Are you tired of paying too much for sub-par food items from your local grocer? Does the idea of eating foods laden with growth hormones and pesticides leave you frustrated? If you enjoy eating whole healthy foods and also appreciate saving money, purchasing foods from a local cooperative is a great alternative for you.
What is a food cooperative?
According to www.sustainable.org, food co-ops are “volunteer organizations owned and controlled by members to provide low cost, healthy food primarily to members of the co-op, though some also sell to the public.”
How does a co-op work?
A food co-op is comprised of a group of people who desire to use their combined purchasing power to buy desired food items directly from distributors, thereby circumventing the “middle man”- the grocery store. Members of the co-op then purchase the items for a small (5-15%) markup from the wholesale price. Some co-ops also sell to non-members at a somewhat higher cost.
Co-ops raise money to cover costs of transportation of goods and maintaining a building or drop-off point by charging annual or monthly dues to its members. Membership fees are generally low, ranging from $5 per year to $10 per month. Many members get discounts on their membership fees by volunteering for the co-op. This aspect of a food co-op is essential, as co-ops do not pay workers. Volunteers may deliver foods to other members, cashier, package and refill products or take care of bookwork and ordering from distributors.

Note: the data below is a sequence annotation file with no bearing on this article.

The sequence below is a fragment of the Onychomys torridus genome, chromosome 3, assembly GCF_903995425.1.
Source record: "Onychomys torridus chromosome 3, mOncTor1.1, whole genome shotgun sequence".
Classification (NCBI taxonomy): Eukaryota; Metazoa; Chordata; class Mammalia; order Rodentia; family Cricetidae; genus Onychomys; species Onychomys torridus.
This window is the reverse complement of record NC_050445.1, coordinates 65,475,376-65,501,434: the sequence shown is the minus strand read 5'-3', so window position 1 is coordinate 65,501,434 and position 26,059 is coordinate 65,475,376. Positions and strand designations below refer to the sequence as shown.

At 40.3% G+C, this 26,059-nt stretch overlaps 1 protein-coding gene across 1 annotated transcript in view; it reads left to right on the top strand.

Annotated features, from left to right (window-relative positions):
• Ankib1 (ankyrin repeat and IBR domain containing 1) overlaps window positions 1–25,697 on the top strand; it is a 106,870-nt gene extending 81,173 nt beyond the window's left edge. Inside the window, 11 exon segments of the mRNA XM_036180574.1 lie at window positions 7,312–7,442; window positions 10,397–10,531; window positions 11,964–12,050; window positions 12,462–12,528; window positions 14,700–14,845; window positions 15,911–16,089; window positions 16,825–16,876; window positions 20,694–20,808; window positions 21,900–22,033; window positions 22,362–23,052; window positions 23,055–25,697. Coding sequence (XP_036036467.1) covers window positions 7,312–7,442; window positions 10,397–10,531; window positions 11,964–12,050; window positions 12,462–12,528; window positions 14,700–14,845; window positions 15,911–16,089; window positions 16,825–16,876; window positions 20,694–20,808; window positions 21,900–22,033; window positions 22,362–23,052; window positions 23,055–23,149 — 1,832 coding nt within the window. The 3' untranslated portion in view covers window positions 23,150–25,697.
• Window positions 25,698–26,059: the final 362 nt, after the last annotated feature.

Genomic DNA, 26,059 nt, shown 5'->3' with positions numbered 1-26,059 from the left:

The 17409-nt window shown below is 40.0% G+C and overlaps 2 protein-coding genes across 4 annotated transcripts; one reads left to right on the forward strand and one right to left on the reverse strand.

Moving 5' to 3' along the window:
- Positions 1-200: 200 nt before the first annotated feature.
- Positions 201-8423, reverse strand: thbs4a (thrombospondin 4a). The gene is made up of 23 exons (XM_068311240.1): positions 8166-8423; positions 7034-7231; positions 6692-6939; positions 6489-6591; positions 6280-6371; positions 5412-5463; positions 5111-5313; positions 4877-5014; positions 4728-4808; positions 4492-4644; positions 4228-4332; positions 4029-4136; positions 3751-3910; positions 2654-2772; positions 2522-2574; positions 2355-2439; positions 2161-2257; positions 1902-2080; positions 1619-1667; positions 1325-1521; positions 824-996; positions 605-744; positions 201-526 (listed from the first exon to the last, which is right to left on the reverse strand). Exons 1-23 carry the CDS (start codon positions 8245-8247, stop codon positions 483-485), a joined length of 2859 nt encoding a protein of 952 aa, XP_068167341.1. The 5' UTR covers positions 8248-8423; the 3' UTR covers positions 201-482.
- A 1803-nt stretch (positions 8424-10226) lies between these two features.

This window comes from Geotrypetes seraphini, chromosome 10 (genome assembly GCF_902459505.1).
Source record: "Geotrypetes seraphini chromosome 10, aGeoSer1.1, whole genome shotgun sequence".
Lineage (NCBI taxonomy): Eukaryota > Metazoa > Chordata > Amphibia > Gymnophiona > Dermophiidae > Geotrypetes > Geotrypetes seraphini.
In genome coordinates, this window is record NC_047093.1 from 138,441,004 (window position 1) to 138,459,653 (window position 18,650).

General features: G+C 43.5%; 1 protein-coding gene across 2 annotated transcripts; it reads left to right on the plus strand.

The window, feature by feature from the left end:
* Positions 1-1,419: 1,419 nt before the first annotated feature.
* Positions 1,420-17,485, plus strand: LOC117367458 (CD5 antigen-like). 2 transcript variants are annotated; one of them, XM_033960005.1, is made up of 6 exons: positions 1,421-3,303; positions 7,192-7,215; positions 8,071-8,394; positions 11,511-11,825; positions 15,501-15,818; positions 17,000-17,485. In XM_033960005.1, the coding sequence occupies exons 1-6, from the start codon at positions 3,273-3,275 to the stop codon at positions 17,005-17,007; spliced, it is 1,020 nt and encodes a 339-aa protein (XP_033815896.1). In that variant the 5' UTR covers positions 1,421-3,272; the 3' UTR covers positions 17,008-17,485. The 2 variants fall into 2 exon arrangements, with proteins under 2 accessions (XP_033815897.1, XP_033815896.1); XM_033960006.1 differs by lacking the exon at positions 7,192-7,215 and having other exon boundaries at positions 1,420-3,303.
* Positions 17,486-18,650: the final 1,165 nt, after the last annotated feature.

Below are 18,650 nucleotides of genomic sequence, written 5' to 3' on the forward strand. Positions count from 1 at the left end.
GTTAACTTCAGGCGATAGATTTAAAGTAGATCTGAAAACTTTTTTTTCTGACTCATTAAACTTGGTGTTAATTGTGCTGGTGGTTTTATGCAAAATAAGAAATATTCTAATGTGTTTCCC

What is available for purchase from co-ops?
Food cooperatives are great sources for organic, healthy, whole foods. Most cooperatives provide staples such as whole wheat flour, oats, beans, dried fruit, nuts, cheeses, organic snacks, preserves, pastas, rice and cereal. Many also sell spices, herbs and candy. Other items which require minimal processing may also be available.
Why is shopping at a co-op good for the environment?
When Americans sit down to eat a meal, on average, the items on their plate traveled 3,000 miles to reach them. The vast majority of grocery store items are shipped from the far reaches of the country, or from another country altogether.
On the other hand, food co-ops obtain their items from local farmers and growers, reducing the amount of fuel and factory work required to prepare foods for purchase, as well as reducing the amount of packaging that will end up in local landfills. Purchasing foods from cooperatives is a smart step toward “going green.”
For a list of Food Co-ops in your state, visit.